I was in awe at the quality and theoretical sophistication of their work, and the deep thinking they had put into these projects in such a short space of time.   Having spent the past several years exploring virtual architecture, I was challenged and even a little intimidated by what these students were able to come up with in just one week.  My only criticism might be that I think they seem to have underestimated the utility of common ‘real world’ visual cues and practical function of virtual spaces – instead prioritizing pure philosophical and theoretical exploration.  I think it’s possible to achieve a balance between conceptual thinking with the more pragmatic concerns of potential end-users of these spaces – blending form and function into a seamless composition, rather than favoring one over the other.  However, they may have explored this more than I am aware, and since this was their first exposure to Second Life, with only had a single week’s development time, I can hardly fault them for not exploring every possible angle.

I am honored to be a part of this fascinating project as an associate partner as ARCH Virtual, and will be sharing much more of their work as it is made public.  Congratulations and thanks to these 3 students for sharing their work!

This blog has moved!  Please read this post on our new blog location: http://archvirtual.com/?p=3295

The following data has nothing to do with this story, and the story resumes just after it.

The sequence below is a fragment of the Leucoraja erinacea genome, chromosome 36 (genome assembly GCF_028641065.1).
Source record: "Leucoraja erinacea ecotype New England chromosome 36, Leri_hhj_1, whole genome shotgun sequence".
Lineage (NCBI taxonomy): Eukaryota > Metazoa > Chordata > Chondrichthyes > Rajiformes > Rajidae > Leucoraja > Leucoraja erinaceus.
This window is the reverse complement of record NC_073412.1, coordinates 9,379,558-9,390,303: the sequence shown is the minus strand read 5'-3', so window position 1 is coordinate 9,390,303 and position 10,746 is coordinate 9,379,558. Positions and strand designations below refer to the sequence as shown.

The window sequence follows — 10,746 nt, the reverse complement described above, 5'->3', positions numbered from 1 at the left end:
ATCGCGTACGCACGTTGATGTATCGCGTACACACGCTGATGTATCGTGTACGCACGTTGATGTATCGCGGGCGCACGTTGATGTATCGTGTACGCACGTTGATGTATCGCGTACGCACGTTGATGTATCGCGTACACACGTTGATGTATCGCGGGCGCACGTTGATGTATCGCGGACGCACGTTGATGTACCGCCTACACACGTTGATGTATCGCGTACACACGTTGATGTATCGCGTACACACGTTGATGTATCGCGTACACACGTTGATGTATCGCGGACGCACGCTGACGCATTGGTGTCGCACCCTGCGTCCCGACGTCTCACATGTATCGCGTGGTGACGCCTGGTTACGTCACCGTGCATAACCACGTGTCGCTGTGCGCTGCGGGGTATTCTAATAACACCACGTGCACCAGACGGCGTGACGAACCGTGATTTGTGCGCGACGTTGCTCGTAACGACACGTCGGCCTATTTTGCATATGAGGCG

Machinima Manifesto: *WE* Shape our Virtual Buildings

In this podcast, I review some of the reasons I remain so optimistic about the future of virtual worlds, and describe the fundamental characteristics I believe make user-generated 3D worlds a game changing new standard every organization should be exploring – with or without a budget.

I also touch on another point I intend to write more about, which is the failing premise of expensive, polished, static and exclusive content creation handed down by professional developers as the only means for organizations to build a presence in Second Life.  If you want strictly developer-controlled content, buy an X-Box.  I think we need to focus more on enabling the community of people we hope will actually use these places in a more participatory, dynamic and ongoing design development process.  It’s about being less fearful of change, and more about creating architecture that is dynamic and reflexive, in a sense, to the community or organization’s ever-evolving needs.  It’s a tremendous opportunity we have yet to fully explore.